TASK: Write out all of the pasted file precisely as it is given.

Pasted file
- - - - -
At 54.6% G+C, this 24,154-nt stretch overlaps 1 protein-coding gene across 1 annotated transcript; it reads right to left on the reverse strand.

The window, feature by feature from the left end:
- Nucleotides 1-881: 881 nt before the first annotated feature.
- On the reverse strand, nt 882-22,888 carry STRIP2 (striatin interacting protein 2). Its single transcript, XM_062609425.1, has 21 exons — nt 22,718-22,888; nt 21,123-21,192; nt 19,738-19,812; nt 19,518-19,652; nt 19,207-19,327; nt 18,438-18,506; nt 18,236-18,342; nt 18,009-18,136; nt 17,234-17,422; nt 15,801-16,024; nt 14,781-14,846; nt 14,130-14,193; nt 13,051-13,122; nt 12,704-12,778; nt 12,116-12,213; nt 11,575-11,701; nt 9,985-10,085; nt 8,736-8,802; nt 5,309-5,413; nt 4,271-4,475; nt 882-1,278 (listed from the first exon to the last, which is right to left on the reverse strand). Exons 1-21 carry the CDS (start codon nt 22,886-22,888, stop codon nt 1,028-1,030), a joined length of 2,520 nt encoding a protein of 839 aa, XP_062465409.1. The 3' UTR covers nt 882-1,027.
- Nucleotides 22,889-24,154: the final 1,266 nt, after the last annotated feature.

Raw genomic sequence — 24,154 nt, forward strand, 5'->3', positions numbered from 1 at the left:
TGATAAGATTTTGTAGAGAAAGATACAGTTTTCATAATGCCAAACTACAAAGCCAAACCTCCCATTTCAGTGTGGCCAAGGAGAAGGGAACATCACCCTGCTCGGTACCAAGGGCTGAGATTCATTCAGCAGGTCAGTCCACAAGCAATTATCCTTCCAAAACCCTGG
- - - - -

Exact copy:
At 54.6% G+C, this 24,154-nt stretch overlaps 1 protein-coding gene across 1 annotated transcript; it reads right to left on the reverse strand.

The window, feature by feature from the left end:
- Nucleotides 1-881: 881 nt before the first annotated feature.
- On the reverse strand, nt 882-22,888 carry STRIP2 (striatin interacting protein 2). Its single transcript, XM_062609425.1, has 21 exons — nt 22,718-22,888; nt 21,123-21,192; nt 19,738-19,812; nt 19,518-19,652; nt 19,207-19,327; nt 18,438-18,506; nt 18,236-18,342; nt 18,009-18,136; nt 17,234-17,422; nt 15,801-16,024; nt 14,781-14,846; nt 14,130-14,193; nt 13,051-13,122; nt 12,704-12,778; nt 12,116-12,213; nt 11,575-11,701; nt 9,985-10,085; nt 8,736-8,802; nt 5,309-5,413; nt 4,271-4,475; nt 882-1,278 (listed from the first exon to the last, which is right to left on the reverse strand). Exons 1-21 carry the CDS (start codon nt 22,886-22,888, stop codon nt 1,028-1,030), a joined length of 2,520 nt encoding a protein of 839 aa, XP_062465409.1. The 3' UTR covers nt 882-1,027.
- Nucleotides 22,889-24,154: the final 1,266 nt, after the last annotated feature.

Raw genomic sequence — 24,154 nt, forward strand, 5'->3', positions numbered from 1 at the left:
TGATAAGATTTTGTAGAGAAAGATACAGTTTTCATAATGCCAAACTACAAAGCCAAACCTCCCATTTCAGTGTGGCCAAGGAGAAGGGAACATCACCCTGCTCGGTACCAAGGGCTGAGATTCATTCAGCAGGTCAGTCCACAAGCAATTATCCTTCCAAAACCCTGG